View David Kirtley's profile

David Kirtley

1285 posts in 1743 days


#3 posted 08-18-2011 02:04 AM

I have seen those kinds of jigs for turning tools but I have been afraid of them. They look like a recipe to have the tool wedge into the wheel. Is this unfounded?

I really like the lathe stand. I have been thinking about doing something similar with mine. (same lathe)

-- Woodworking shouldn't cost a fortune: http://lowbudgetwoodworker.blogspot.com/

View Eric_S's profile

Eric_S

1521 posts in 1940 days


#4 posted 08-18-2011 02:08 AM

David, before I used it I would have thought the same thing. It is adjustable so you can get the correct bevel angle required, and no, there is no pressure against it like there is on the lathe while cutting. I’m able to very lightly hold the tool and touch it to the wheel after it reaches speed. The tool is just rubbing against the wheel, make sure the angle leaves some room to not dig in the tip though initially.

-- - Eric Indianapolis, IN

View David Kirtley's profile

David Kirtley

1285 posts in 1743 days


#5 posted 08-18-2011 02:14 AM

Btw, looking at the blank space for the drill press, don’t make the mistake I made. Get one where the table can raise and lower with a crank. For wood, it is much more usable. Less important with metal since most metal will be thinner.

-- Woodworking shouldn't cost a fortune: http://lowbudgetwoodworker.blogspot.com/

View lew's profile

lew

10152 posts in 2500 days


#6 posted 08-18-2011 02:50 AM

Nice setup!!

I especially like the idea of having it so close to the lathe. It sure will save time and steps.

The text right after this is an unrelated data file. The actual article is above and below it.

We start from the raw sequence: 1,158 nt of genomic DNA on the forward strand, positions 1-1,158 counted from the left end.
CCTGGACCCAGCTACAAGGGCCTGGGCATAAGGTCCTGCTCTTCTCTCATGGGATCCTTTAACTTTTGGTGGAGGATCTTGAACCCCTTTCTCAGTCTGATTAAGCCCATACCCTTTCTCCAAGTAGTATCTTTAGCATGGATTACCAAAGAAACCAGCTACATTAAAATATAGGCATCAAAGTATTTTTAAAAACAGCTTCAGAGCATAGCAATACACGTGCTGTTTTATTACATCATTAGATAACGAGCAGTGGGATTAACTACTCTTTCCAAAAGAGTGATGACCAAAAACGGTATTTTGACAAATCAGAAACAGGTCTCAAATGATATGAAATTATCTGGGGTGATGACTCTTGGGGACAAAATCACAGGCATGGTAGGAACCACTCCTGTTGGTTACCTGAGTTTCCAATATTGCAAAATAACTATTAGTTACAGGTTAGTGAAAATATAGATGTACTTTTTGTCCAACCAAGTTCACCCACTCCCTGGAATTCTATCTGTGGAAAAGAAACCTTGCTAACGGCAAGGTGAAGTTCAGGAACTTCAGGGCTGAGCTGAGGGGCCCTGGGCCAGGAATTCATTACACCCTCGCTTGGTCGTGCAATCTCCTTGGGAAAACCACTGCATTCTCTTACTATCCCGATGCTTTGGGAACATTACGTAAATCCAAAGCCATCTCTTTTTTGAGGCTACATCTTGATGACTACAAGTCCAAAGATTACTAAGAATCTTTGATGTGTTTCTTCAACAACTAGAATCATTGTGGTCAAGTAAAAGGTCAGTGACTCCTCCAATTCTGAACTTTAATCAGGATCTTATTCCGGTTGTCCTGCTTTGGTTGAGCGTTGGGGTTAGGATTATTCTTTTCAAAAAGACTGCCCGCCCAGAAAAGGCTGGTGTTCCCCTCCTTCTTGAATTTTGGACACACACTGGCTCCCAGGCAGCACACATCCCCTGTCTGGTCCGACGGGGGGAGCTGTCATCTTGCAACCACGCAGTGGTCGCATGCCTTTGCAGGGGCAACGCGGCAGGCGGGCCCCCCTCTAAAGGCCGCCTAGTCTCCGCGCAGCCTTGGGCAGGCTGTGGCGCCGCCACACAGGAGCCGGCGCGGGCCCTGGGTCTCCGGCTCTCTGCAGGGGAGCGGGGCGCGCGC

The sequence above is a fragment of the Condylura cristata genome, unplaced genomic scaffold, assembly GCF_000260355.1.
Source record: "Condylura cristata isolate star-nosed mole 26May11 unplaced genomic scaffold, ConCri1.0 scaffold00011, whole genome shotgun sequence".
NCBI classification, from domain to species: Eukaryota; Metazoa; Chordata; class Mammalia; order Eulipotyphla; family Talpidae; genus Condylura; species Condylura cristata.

Lew

-- Lew- Time traveler. Purveyor of the Universe's finest custom rolling pins.

View Beginningwoodworker's profile

Beginningwoodworker

13347 posts in 2418 days


#7 posted 08-18-2011 03:42 AM

Neat idea, Eric.

-- CJIII Future cabinetmaker

View dbhost's profile

dbhost

5387 posts in 1977 days


#8 posted 08-18-2011 03:45 AM

Nice rig… I like the lather cabinet…

-- My workshop blog can be found at http://daves-workshop.blogspot.com

View SSMDad's profile

SSMDad

395 posts in 1342 days


#9 posted 08-18-2011 04:06 AM

Thanks for posting this Eric. I was wondering how well it worked and I might get one now.
Great looking bevels on the tools.

-- Chris ~~Who controls the past controls the future. Who controls the present controls the past."

View gul's profile

gul

400 posts in 1707 days


#10 posted 08-18-2011 07:49 AM

Great jig.I love jigs.

View Jim's profile

Jim

142 posts in 2067 days


#11 posted 08-23-2011 03:49 AM

Well, Thanks for the post Eric. Vicky and I had been thinking of getting a PSI jig for her lathe tools, especially after I really botched them up trying to sharpen them by hand. This saved the day, she was really starting to get mad at how long the pens were taking to turn. For about $10 in materials, I redeemed myself and can have her tools sharp and up and running again soon. Definitely worth spending the afternoon today making it for her. Especially since now—- I DON’T HAVE TO SHARPEN THEM FOR HER!
I owe you a beer the next time we go out!

-- -- Jim - Kokomo, Indiana